According to the latest crowd-sourced data from Xeneta, long-term rates for reefer containers on the key US West Coast to Far East route soared almost 60% in April.
The Oslo-based ocean and air freight benchmarking specialist today reveals a surge in rates of around USD 2000 per 40’ unit after the latest 12-month contracts came to a close. The average contracted rate recorded on 15 May stood at USD 5850 per container, while the average for new agreements running from Q2 2022 to the end of Q1 2023 was even higher, at USD 5945 per 40’ reefer.
Looking beyond volumes
“This is an almighty increase, pushing prices to an all-time high” comments Patrik Berglund, Xeneta CEO. “Contracts on this trade tend to be for year-long durations, running from the start of April to the end of the following March. With the escalating cost of energy prices, and the recent strength of the market for ocean freight in general, shippers would have expected some pain at the negotiating table. But this, for many, is going to be excruciating.”
He continues: “What’s unusual, is that this hike comes despite a poor start to the year in terms of export volumes. In the first quarter of 2022, the number of reefer containers exported from the US West Coast to the Far East was actually down by a whopping 37%. Yet still we see this jump. That illustrates there’s more at play than just supply and demand within this niche – it’s the macro picture that holds sway here.”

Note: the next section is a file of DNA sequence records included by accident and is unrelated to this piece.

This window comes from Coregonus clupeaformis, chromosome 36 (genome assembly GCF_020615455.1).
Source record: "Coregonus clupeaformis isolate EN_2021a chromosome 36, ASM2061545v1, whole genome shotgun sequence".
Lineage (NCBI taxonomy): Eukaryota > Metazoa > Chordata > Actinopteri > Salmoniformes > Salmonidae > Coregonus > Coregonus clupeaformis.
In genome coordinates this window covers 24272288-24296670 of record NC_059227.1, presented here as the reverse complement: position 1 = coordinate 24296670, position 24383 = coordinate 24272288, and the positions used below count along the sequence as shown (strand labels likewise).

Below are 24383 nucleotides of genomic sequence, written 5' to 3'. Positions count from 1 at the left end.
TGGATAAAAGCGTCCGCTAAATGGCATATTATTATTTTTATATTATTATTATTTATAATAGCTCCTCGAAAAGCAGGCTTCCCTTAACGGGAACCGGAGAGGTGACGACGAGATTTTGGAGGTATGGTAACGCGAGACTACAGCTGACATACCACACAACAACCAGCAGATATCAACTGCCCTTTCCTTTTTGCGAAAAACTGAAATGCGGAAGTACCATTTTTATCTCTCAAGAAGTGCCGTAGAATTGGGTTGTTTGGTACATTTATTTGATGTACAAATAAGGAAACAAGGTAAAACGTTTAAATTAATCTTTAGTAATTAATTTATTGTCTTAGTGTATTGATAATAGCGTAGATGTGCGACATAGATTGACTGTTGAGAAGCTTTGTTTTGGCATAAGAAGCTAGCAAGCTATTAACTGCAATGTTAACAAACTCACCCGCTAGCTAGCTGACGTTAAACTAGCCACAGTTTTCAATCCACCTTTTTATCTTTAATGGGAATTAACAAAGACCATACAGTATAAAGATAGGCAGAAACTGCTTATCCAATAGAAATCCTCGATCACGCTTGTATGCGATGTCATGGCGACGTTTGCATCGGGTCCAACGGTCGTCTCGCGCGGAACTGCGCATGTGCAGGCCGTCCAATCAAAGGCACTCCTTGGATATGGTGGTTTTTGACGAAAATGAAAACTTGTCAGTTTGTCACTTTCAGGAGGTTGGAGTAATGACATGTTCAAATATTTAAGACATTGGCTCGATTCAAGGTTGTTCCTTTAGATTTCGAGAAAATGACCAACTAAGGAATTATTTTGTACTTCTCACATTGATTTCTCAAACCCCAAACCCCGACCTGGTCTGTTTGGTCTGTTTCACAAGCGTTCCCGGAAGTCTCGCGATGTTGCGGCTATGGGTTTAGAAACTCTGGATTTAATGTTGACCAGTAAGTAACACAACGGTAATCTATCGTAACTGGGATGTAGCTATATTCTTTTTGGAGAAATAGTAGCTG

Shippers looking to beat the price rise may, Berglund points out, switch to cheaper three-month contracts (currently at around USD 2000 per container) or spot rates, which still appear to offer better value.
Current spot rates on the corridor are predominantly flat, at USD 5050 (14 May), equating to almost USD 900 lower than the average for long-term contracts from the past three months. In fact, Xeneta’s analysis shows that spot rates have never reached the current heights of long-term costs, creating opportunity for shippers limber enough to refine strategies ‘on the run’.
“That said,” Berglund comments, “most shippers on the long-term market will now be locked in paying high rates until it comes to renewing contracts for Q2 2023.”
Both long- and short-term pricing sits considerably higher for reefers than dry containers, with the former USD 4300 more expensive for long-term contracts, while spot prices command a USD 3 850 reefer premium as of 14 May. To put this into a broader market perspective, this time last year the difference between dry and reefer containers was USD 2500 on both the long- and short-term market.
“So, we see significant development in this crucial ocean freight subsector,” concludes Berglund. “All stakeholders in the value chain should stay tuned to ongoing intelligence to track how this changes going forwards. That’s the only way of ensuring they get the best value for their businesses, assets and cargoes.”